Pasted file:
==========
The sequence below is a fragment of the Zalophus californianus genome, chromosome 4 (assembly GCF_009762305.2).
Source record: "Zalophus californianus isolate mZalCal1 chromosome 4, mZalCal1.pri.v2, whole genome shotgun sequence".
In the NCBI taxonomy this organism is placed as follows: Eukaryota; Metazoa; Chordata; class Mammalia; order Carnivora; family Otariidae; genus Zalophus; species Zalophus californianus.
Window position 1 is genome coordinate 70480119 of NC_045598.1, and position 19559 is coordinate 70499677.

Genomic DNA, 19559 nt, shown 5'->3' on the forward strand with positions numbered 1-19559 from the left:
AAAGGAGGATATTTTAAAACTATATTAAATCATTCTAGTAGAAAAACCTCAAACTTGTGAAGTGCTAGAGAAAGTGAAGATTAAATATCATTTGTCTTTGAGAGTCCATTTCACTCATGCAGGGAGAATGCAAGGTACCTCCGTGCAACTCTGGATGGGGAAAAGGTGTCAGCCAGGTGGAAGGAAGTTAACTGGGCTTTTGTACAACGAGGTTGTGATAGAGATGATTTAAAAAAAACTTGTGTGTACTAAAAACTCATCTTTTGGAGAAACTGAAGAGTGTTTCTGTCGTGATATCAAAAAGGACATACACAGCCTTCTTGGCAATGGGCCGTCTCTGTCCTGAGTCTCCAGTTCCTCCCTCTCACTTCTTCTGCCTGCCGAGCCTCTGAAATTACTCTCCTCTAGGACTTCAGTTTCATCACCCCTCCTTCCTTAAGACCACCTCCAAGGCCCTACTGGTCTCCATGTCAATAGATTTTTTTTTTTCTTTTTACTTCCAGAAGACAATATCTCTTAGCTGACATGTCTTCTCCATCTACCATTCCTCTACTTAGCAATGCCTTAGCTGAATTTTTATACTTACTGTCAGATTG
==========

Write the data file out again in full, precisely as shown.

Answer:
The sequence below is a fragment of the Zalophus californianus genome, chromosome 4 (assembly GCF_009762305.2).
Source record: "Zalophus californianus isolate mZalCal1 chromosome 4, mZalCal1.pri.v2, whole genome shotgun sequence".
In the NCBI taxonomy this organism is placed as follows: Eukaryota; Metazoa; Chordata; class Mammalia; order Carnivora; family Otariidae; genus Zalophus; species Zalophus californianus.
Window position 1 is genome coordinate 70480119 of NC_045598.1, and position 19559 is coordinate 70499677.

Genomic DNA, 19559 nt, shown 5'->3' on the forward strand with positions numbered 1-19559 from the left:
AAAGGAGGATATTTTAAAACTATATTAAATCATTCTAGTAGAAAAACCTCAAACTTGTGAAGTGCTAGAGAAAGTGAAGATTAAATATCATTTGTCTTTGAGAGTCCATTTCACTCATGCAGGGAGAATGCAAGGTACCTCCGTGCAACTCTGGATGGGGAAAAGGTGTCAGCCAGGTGGAAGGAAGTTAACTGGGCTTTTGTACAACGAGGTTGTGATAGAGATGATTTAAAAAAAACTTGTGTGTACTAAAAACTCATCTTTTGGAGAAACTGAAGAGTGTTTCTGTCGTGATATCAAAAAGGACATACACAGCCTTCTTGGCAATGGGCCGTCTCTGTCCTGAGTCTCCAGTTCCTCCCTCTCACTTCTTCTGCCTGCCGAGCCTCTGAAATTACTCTCCTCTAGGACTTCAGTTTCATCACCCCTCCTTCCTTAAGACCACCTCCAAGGCCCTACTGGTCTCCATGTCAATAGATTTTTTTTTTTCTTTTTACTTCCAGAAGACAATATCTCTTAGCTGACATGTCTTCTCCATCTACCATTCCTCTACTTAGCAATGCCTTAGCTGAATTTTTATACTTACTGTCAGATTG